Tuesday, April 23, 2019


The most dominant flowers of the last 4 weeks have been the bluebonnets, columbines and Indian paintbrush. They are now busy setting seed for next year while a whole new range of plants take over, primarily the yellows. Our roadsides are quite stunning with their yellow composites mixed in with blanket flowers.

My garden is not so shabby either.

Square bud primrose, Calylophus barlandieri, nestled in among rocks and gravel.

Engelmann's daisy, Engelmannia peristenia. I remember when I bought this at the Wildflower Center sale some years ago someone said they would be everywhere, and they are.

But so far, only in the from Courtyard garden where I pull those that are in the wrong places. I am hoping to get them to move outside the walls at the front. The question is always, will I be around at seed collection time.

Four nerve daisy, Tetraneuris scaposa,

Damianita, Chrysactinia mexicana.

Threadleaf coreopsis, Coreopsis verticillata, swaying around on two foot high thin stems.

And California poppy, Eschscholzia californica, a vigorous self seeder.

These are all native to Texas but there are a few more yellows enjoying the stage. The native Coreopsis tinctoria is a few weeks away from flowering but other tall and short coreopsis are flowering.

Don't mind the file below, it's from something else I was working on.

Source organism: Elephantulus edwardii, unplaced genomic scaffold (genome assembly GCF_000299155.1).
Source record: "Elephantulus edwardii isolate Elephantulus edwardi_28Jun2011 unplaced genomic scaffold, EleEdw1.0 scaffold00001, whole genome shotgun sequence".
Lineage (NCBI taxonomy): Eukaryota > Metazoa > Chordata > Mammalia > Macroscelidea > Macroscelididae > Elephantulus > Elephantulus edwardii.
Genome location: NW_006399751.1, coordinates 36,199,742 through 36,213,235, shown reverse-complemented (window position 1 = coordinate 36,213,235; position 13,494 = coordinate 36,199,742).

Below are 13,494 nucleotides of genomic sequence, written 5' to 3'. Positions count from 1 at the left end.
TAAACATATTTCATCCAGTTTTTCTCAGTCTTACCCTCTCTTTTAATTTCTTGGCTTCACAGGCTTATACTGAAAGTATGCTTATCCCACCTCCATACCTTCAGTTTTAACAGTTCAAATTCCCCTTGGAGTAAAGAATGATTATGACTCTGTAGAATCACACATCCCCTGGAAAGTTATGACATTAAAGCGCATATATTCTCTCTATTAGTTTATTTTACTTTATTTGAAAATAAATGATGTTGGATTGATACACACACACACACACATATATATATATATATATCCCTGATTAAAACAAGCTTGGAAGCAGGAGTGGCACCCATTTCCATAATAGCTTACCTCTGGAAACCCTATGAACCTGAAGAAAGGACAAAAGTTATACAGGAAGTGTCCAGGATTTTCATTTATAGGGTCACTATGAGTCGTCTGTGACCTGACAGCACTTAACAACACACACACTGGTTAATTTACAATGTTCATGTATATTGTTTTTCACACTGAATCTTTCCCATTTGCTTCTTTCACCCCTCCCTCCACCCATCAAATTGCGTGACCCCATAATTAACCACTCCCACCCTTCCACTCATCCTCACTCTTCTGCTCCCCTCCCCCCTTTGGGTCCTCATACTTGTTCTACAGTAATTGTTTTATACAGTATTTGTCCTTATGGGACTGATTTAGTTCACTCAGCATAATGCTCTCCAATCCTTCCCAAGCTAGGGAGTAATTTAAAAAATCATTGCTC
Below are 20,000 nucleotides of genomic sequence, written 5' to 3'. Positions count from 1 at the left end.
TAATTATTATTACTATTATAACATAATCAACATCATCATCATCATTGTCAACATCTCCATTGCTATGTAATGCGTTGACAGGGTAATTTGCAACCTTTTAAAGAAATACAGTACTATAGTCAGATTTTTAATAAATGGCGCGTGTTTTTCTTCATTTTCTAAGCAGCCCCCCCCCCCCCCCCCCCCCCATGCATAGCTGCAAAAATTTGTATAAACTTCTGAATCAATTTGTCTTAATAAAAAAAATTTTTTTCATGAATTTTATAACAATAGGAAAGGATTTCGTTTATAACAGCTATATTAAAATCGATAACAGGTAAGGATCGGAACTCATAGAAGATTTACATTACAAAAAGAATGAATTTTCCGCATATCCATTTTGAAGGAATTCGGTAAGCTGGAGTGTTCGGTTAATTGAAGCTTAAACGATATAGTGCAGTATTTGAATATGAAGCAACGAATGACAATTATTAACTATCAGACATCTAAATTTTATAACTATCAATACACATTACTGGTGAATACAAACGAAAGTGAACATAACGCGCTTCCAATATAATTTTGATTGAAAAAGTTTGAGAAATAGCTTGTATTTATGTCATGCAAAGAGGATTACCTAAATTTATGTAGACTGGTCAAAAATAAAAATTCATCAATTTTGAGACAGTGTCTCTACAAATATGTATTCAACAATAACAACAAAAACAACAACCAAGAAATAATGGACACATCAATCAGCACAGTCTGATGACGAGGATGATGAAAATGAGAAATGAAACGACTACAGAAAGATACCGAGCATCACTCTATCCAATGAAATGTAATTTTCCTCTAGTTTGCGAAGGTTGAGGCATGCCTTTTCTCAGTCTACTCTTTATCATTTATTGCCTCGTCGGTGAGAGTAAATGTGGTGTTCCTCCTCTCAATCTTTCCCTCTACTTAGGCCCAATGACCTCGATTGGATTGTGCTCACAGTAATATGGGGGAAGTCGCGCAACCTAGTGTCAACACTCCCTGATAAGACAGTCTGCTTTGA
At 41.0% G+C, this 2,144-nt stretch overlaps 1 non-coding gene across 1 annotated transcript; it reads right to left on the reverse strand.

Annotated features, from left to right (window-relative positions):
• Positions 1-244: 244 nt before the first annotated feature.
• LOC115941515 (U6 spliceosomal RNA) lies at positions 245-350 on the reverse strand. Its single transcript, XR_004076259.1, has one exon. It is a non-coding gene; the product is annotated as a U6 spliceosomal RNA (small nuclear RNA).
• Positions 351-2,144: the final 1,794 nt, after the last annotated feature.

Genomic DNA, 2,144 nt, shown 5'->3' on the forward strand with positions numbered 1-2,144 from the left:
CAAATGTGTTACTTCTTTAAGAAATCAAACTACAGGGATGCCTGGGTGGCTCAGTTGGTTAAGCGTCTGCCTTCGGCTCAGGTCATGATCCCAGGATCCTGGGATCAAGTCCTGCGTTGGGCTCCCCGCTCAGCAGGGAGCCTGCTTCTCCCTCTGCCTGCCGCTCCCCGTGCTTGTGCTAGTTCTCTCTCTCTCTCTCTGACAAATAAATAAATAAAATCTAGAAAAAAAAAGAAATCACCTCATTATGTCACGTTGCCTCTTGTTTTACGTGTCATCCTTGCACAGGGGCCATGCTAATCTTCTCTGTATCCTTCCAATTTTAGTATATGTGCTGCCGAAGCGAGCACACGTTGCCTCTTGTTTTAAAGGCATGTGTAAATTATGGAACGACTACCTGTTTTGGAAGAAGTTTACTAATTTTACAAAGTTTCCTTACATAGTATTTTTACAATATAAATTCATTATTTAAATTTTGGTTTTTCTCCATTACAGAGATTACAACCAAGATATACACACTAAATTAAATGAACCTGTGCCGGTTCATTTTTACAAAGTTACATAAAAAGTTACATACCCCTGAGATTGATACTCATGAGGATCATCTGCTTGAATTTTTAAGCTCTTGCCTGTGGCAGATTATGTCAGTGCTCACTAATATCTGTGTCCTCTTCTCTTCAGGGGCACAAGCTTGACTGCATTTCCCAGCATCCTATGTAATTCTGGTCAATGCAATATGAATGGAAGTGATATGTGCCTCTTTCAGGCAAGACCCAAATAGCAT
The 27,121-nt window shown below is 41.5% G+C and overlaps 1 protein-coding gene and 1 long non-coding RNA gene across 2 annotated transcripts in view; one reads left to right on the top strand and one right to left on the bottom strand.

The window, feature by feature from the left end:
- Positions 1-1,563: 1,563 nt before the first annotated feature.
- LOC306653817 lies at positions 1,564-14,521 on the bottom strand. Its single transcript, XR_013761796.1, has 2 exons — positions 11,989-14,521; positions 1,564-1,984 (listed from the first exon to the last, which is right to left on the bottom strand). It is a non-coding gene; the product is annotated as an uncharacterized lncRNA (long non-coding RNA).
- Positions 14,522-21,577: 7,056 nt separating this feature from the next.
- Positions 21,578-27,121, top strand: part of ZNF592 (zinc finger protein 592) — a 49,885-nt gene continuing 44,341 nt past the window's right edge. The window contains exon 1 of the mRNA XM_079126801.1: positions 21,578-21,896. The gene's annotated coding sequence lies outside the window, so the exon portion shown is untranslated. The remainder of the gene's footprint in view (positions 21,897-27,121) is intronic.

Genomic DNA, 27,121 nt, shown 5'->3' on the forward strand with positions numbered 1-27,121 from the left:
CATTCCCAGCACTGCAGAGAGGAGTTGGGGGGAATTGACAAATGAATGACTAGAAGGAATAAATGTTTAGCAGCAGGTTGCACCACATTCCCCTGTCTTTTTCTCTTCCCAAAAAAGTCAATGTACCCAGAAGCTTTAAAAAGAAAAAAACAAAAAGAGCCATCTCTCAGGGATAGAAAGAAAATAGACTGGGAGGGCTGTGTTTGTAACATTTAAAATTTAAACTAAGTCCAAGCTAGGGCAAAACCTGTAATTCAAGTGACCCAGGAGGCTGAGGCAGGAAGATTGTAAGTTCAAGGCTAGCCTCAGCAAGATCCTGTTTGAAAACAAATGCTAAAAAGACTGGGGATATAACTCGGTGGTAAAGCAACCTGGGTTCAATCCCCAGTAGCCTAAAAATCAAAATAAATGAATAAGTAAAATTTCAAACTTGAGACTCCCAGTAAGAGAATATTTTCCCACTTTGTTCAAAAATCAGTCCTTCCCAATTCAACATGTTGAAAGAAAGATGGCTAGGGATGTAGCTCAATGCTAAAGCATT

And the silver leaf gazania, Gazania tomentosa, perfectly at home in a bed of gravel.

And in the English Garden the many petaled, fragrant  Rosa 'Molineux' named by David Austin for the football stadium of his favorite soccer team, Wolverhampton Wanderers.

And finally the large yellow named bearded iris which is a favorite because blooms after my other iris have finished blooming.

Will the yellow flowers please take a bow.


  1. Yellow lends such a cheerful aspect to the garden and your flowers look glorious against the backdrop of the gravel and the spiky agaves. It's funny how the garden shifts its palette over a period of time, isn't it? Yellows are currently prominent in my back garden, whites in the front garden, and pinks on my back slope. Some people might think that's intentional but I swear it's all Mother Nature's doing. I've also noted that different colored flowers within the same species often bloom in a staggered sequence. That's been true of the Freesias in my garden as well as the Lisianthus.

    1. I always seems to me that there is a much wider variety of yellow flowers along the highways which makes for a simply stunning display. Especially this year. Meanwhile my English garden has very little color compared with the other areas. Perhaps because I have controlled the planting more. I bought a mixed bag of freesias this year and true the yellows lasted a good deal longer than the reds and blues.

  2. Do you know what that short coreopsis is? I love it!

    1. I believe it is Coreopsis auriculate Nana. It isn't such a big bloomer but nice to have something a little smaller. It reseeded quite well over winter.

    2. Thank you. I'll be on the look out for it.

  3. The first photo is my favourite. The Calylophus with the mangaves is quite striking. Yellow is one of my favourite colours in the garden as it is so bright and cheery especially on overcast days. Your garden looks quite lovely.

    1. I love the calylophus too but it never seems to set seed. I see it in profusion along the roadsides so I don't know hwy this doesn't happen in my garden.


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